Where do I find information on the American Indian Religious Freedom Act?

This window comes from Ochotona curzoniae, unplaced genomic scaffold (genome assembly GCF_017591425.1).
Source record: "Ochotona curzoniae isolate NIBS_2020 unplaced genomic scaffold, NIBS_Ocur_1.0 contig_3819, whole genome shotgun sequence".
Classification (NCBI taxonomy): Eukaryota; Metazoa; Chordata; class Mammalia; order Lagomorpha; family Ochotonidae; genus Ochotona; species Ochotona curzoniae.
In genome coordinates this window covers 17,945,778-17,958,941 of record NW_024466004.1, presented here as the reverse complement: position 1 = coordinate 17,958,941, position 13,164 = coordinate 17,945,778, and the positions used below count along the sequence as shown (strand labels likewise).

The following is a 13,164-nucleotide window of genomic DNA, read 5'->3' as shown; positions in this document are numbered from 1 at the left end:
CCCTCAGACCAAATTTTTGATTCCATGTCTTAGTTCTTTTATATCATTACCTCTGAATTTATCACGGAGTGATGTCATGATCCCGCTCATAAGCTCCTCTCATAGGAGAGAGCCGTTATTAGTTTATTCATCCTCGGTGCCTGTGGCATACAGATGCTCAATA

The American Indian Religious Freedom Act (commonly abbreviated to AIRFA) is a US federal law and a joint resolution of Congress that was passed in 1978. It was created to protect and preserve the traditional religious rights and cultural practices of American Indians, Eskimos, Aleuts and Native Hawaiians. These rights include, but are not limited to, access of sacred sites, repatriation of sacred objects held in museums, freedom to worship through ceremonial and traditional rites, including within prisons, and use and possession of objects considered sacred. The Act required policies of all governmental agencies to eliminate interference with the free exercise of Native religion, based on the First Amendment, and to accommodate access to and use of religious sites to the extent that the use is practicable and is not inconsistent with an agency's essential functions. It also acknowledged the prior violation of that right. More information can be found on our website at http://www.in.gov/inaiac/2348.htm